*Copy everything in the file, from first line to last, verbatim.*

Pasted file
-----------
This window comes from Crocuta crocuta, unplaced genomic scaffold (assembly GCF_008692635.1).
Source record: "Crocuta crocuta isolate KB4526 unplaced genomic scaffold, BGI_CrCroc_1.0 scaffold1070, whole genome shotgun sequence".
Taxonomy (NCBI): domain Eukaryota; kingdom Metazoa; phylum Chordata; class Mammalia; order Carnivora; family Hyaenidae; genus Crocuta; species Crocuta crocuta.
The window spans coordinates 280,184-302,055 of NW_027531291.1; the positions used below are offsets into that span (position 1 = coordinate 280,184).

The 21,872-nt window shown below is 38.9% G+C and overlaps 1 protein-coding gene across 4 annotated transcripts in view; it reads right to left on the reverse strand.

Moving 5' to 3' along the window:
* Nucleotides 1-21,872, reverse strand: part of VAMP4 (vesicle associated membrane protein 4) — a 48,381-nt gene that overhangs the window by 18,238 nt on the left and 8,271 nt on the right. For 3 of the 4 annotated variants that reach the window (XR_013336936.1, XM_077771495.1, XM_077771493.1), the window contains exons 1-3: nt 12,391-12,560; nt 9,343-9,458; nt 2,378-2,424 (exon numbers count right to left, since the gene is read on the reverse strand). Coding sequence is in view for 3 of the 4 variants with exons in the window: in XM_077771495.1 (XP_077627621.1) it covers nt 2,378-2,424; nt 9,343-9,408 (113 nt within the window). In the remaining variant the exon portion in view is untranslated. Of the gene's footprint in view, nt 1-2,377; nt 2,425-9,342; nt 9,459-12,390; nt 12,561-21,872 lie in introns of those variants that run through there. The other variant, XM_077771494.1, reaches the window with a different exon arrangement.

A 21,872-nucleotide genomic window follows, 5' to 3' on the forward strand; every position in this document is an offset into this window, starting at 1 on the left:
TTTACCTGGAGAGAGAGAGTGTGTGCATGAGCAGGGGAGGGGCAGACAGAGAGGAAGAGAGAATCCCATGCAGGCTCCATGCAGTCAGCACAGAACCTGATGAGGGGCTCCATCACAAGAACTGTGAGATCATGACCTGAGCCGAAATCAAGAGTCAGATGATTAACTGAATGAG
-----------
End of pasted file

This window comes from Crocuta crocuta, unplaced genomic scaffold (assembly GCF_008692635.1).
Source record: "Crocuta crocuta isolate KB4526 unplaced genomic scaffold, BGI_CrCroc_1.0 scaffold1070, whole genome shotgun sequence".
Taxonomy (NCBI): domain Eukaryota; kingdom Metazoa; phylum Chordata; class Mammalia; order Carnivora; family Hyaenidae; genus Crocuta; species Crocuta crocuta.
The window spans coordinates 280,184-302,055 of NW_027531291.1; the positions used below are offsets into that span (position 1 = coordinate 280,184).

The 21,872-nt window shown below is 38.9% G+C and overlaps 1 protein-coding gene across 4 annotated transcripts in view; it reads right to left on the reverse strand.

Moving 5' to 3' along the window:
* Nucleotides 1-21,872, reverse strand: part of VAMP4 (vesicle associated membrane protein 4) — a 48,381-nt gene that overhangs the window by 18,238 nt on the left and 8,271 nt on the right. For 3 of the 4 annotated variants that reach the window (XR_013336936.1, XM_077771495.1, XM_077771493.1), the window contains exons 1-3: nt 12,391-12,560; nt 9,343-9,458; nt 2,378-2,424 (exon numbers count right to left, since the gene is read on the reverse strand). Coding sequence is in view for 3 of the 4 variants with exons in the window: in XM_077771495.1 (XP_077627621.1) it covers nt 2,378-2,424; nt 9,343-9,408 (113 nt within the window). In the remaining variant the exon portion in view is untranslated. Of the gene's footprint in view, nt 1-2,377; nt 2,425-9,342; nt 9,459-12,390; nt 12,561-21,872 lie in introns of those variants that run through there. The other variant, XM_077771494.1, reaches the window with a different exon arrangement.

A 21,872-nucleotide genomic window follows, 5' to 3' on the forward strand; every position in this document is an offset into this window, starting at 1 on the left:
TTTACCTGGAGAGAGAGAGTGTGTGCATGAGCAGGGGAGGGGCAGACAGAGAGGAAGAGAGAATCCCATGCAGGCTCCATGCAGTCAGCACAGAACCTGATGAGGGGCTCCATCACAAGAACTGTGAGATCATGACCTGAGCCGAAATCAAGAGTCAGATGATTAACTGAATGAG